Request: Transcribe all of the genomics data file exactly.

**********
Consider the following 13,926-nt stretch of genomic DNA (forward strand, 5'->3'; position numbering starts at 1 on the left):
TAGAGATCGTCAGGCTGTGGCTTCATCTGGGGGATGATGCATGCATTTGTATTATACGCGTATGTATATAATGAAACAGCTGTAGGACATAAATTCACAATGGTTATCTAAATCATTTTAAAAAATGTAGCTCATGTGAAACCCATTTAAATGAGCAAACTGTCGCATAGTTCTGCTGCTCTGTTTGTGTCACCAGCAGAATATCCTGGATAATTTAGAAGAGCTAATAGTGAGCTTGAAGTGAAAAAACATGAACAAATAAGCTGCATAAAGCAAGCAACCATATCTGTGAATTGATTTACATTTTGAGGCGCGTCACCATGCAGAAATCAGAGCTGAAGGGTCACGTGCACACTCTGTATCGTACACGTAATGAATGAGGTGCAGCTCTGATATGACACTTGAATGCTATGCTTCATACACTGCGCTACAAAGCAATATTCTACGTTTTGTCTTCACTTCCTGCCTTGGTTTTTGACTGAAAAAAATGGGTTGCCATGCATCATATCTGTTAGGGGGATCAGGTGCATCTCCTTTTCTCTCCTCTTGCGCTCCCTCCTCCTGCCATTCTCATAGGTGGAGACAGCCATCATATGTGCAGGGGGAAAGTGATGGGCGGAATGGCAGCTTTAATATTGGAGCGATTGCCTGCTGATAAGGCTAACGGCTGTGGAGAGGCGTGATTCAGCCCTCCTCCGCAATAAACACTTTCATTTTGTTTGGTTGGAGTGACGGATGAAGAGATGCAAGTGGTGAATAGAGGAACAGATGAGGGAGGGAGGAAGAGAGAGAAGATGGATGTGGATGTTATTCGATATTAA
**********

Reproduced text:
Consider the following 13,926-nt stretch of genomic DNA (forward strand, 5'->3'; position numbering starts at 1 on the left):
TAGAGATCGTCAGGCTGTGGCTTCATCTGGGGGATGATGCATGCATTTGTATTATACGCGTATGTATATAATGAAACAGCTGTAGGACATAAATTCACAATGGTTATCTAAATCATTTTAAAAAATGTAGCTCATGTGAAACCCATTTAAATGAGCAAACTGTCGCATAGTTCTGCTGCTCTGTTTGTGTCACCAGCAGAATATCCTGGATAATTTAGAAGAGCTAATAGTGAGCTTGAAGTGAAAAAACATGAACAAATAAGCTGCATAAAGCAAGCAACCATATCTGTGAATTGATTTACATTTTGAGGCGCGTCACCATGCAGAAATCAGAGCTGAAGGGTCACGTGCACACTCTGTATCGTACACGTAATGAATGAGGTGCAGCTCTGATATGACACTTGAATGCTATGCTTCATACACTGCGCTACAAAGCAATATTCTACGTTTTGTCTTCACTTCCTGCCTTGGTTTTTGACTGAAAAAAATGGGTTGCCATGCATCATATCTGTTAGGGGGATCAGGTGCATCTCCTTTTCTCTCCTCTTGCGCTCCCTCCTCCTGCCATTCTCATAGGTGGAGACAGCCATCATATGTGCAGGGGGAAAGTGATGGGCGGAATGGCAGCTTTAATATTGGAGCGATTGCCTGCTGATAAGGCTAACGGCTGTGGAGAGGCGTGATTCAGCCCTCCTCCGCAATAAACACTTTCATTTTGTTTGGTTGGAGTGACGGATGAAGAGATGCAAGTGGTGAATAGAGGAACAGATGAGGGAGGGAGGAAGAGAGAGAAGATGGATGTGGATGTTATTCGATATTAA